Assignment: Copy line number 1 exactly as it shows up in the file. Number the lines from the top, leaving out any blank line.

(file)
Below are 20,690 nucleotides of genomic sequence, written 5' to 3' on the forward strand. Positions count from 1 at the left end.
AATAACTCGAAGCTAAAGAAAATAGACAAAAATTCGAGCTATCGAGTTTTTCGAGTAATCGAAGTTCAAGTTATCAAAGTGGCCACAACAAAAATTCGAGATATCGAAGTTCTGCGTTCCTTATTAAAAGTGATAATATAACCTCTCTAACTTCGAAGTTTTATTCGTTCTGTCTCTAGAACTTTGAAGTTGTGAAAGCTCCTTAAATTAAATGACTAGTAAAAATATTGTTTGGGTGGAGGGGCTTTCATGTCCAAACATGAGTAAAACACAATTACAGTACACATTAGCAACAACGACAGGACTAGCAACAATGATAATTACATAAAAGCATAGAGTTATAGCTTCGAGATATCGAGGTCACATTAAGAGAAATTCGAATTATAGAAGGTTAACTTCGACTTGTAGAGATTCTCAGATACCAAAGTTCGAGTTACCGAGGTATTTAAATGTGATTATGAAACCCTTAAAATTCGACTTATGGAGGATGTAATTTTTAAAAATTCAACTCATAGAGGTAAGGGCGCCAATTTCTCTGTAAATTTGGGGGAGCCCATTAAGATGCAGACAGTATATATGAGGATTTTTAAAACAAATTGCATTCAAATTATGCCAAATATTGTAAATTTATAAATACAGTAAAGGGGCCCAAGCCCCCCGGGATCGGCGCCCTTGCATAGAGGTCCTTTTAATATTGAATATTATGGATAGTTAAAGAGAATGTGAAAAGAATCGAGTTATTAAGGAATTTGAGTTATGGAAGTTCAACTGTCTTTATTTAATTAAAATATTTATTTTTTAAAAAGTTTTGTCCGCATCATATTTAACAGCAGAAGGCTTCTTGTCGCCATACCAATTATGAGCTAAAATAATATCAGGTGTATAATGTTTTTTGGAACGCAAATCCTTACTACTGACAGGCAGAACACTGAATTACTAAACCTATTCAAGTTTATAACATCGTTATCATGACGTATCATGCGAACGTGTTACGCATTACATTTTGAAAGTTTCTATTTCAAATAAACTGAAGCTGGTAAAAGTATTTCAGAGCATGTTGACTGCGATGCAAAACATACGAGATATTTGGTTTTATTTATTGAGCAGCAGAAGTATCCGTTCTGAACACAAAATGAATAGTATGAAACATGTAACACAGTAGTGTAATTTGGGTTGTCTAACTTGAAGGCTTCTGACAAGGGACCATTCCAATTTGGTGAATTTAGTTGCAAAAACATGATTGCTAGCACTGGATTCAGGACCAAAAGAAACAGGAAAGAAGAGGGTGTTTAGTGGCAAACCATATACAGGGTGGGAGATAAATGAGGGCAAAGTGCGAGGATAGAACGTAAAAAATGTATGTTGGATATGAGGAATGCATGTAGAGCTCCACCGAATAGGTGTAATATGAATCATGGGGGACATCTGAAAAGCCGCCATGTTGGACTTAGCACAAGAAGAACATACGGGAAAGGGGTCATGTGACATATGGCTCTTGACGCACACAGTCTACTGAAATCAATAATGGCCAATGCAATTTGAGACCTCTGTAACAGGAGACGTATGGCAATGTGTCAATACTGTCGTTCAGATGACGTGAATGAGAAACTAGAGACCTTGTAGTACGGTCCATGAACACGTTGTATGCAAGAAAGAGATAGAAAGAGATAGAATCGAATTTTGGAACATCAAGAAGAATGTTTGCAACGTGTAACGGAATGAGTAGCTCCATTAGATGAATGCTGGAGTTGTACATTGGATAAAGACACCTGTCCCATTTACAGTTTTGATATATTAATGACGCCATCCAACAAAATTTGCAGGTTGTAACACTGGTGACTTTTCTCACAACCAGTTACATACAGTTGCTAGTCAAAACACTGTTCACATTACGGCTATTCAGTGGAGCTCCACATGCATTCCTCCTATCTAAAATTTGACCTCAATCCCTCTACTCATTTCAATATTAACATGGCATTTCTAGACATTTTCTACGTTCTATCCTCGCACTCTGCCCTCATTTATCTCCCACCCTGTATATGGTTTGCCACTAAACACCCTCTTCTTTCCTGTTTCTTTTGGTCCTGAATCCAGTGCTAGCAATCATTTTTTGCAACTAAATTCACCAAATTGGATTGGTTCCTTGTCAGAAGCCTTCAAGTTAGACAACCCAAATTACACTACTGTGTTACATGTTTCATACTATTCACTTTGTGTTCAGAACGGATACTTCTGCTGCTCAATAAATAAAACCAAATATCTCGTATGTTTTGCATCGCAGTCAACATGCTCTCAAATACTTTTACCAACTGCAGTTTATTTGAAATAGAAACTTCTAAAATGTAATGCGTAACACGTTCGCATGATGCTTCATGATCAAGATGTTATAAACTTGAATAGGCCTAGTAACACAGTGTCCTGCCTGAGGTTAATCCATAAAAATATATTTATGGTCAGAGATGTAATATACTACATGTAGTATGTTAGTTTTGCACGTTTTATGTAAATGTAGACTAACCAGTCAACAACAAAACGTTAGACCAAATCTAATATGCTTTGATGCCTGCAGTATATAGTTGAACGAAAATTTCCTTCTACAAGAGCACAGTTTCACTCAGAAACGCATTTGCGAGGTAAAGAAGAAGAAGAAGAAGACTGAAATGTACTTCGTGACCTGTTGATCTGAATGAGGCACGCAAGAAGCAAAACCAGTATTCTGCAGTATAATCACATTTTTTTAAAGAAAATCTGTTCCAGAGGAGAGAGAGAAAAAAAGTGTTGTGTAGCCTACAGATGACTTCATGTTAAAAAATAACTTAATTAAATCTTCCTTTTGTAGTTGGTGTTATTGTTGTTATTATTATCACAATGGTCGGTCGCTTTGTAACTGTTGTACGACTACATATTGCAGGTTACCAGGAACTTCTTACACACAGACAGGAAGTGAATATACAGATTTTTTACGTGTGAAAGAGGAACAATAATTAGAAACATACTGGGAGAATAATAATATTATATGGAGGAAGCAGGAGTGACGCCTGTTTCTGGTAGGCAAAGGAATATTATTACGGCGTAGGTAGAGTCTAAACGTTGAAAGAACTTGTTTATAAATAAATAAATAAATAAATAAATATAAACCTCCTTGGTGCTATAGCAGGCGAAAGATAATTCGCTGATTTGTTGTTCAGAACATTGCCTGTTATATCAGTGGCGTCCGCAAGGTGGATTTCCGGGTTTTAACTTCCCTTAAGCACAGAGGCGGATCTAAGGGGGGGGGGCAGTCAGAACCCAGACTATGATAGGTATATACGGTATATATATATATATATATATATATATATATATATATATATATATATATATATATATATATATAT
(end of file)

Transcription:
Below are 20,690 nucleotides of genomic sequence, written 5' to 3' on the forward strand. Positions count from 1 at the left end.